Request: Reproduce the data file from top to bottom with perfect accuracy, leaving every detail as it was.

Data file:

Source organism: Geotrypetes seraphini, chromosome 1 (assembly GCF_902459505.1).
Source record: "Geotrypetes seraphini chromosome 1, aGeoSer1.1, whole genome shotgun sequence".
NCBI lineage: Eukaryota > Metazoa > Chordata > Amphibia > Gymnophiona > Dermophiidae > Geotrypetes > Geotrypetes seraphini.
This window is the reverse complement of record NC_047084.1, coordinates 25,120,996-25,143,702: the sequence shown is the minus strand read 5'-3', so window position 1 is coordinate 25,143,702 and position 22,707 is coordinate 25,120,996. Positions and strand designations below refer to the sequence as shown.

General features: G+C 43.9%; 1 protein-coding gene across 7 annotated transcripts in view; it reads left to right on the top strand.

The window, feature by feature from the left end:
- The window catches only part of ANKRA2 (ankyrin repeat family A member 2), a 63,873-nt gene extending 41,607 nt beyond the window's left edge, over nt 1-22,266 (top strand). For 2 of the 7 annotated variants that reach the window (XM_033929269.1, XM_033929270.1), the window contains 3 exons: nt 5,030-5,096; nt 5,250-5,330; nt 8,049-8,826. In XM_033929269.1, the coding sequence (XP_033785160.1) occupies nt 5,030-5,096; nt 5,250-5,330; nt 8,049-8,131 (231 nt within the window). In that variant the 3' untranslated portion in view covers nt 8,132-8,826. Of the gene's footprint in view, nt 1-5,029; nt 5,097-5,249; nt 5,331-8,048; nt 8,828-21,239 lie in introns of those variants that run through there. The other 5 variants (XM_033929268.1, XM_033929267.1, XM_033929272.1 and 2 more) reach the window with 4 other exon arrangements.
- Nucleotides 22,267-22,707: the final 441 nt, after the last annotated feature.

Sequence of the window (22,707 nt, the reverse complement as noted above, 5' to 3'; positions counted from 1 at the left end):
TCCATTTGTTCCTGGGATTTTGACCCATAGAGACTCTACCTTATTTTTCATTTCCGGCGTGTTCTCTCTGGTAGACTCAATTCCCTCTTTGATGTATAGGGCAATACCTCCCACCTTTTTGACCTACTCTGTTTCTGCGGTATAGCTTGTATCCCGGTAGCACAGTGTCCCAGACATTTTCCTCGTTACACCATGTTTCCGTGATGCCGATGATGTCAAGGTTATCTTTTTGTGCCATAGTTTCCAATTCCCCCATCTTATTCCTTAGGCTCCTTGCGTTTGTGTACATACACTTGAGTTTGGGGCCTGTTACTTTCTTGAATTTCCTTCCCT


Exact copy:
Source organism: Geotrypetes seraphini, chromosome 1 (assembly GCF_902459505.1).
Source record: "Geotrypetes seraphini chromosome 1, aGeoSer1.1, whole genome shotgun sequence".
NCBI lineage: Eukaryota > Metazoa > Chordata > Amphibia > Gymnophiona > Dermophiidae > Geotrypetes > Geotrypetes seraphini.
This window is the reverse complement of record NC_047084.1, coordinates 25,120,996-25,143,702: the sequence shown is the minus strand read 5'-3', so window position 1 is coordinate 25,143,702 and position 22,707 is coordinate 25,120,996. Positions and strand designations below refer to the sequence as shown.

General features: G+C 43.9%; 1 protein-coding gene across 7 annotated transcripts in view; it reads left to right on the top strand.

The window, feature by feature from the left end:
- The window catches only part of ANKRA2 (ankyrin repeat family A member 2), a 63,873-nt gene extending 41,607 nt beyond the window's left edge, over nt 1-22,266 (top strand). For 2 of the 7 annotated variants that reach the window (XM_033929269.1, XM_033929270.1), the window contains 3 exons: nt 5,030-5,096; nt 5,250-5,330; nt 8,049-8,826. In XM_033929269.1, the coding sequence (XP_033785160.1) occupies nt 5,030-5,096; nt 5,250-5,330; nt 8,049-8,131 (231 nt within the window). In that variant the 3' untranslated portion in view covers nt 8,132-8,826. Of the gene's footprint in view, nt 1-5,029; nt 5,097-5,249; nt 5,331-8,048; nt 8,828-21,239 lie in introns of those variants that run through there. The other 5 variants (XM_033929268.1, XM_033929267.1, XM_033929272.1 and 2 more) reach the window with 4 other exon arrangements.
- Nucleotides 22,267-22,707: the final 441 nt, after the last annotated feature.

Sequence of the window (22,707 nt, the reverse complement as noted above, 5' to 3'; positions counted from 1 at the left end):
TCCATTTGTTCCTGGGATTTTGACCCATAGAGACTCTACCTTATTTTTCATTTCCGGCGTGTTCTCTCTGGTAGACTCAATTCCCTCTTTGATGTATAGGGCAATACCTCCCACCTTTTTGACCTACTCTGTTTCTGCGGTATAGCTTGTATCCCGGTAGCACAGTGTCCCAGACATTTTCCTCGTTACACCATGTTTCCGTGATGCCGATGATGTCAAGGTTATCTTTTTGTGCCATAGTTTCCAATTCCCCCATCTTATTCCTTAGGCTCCTTGCGTTTGTGTACATACACTTGAGTTTGGGGCCTGTTACTTTCTTGAATTTCCTTCCCT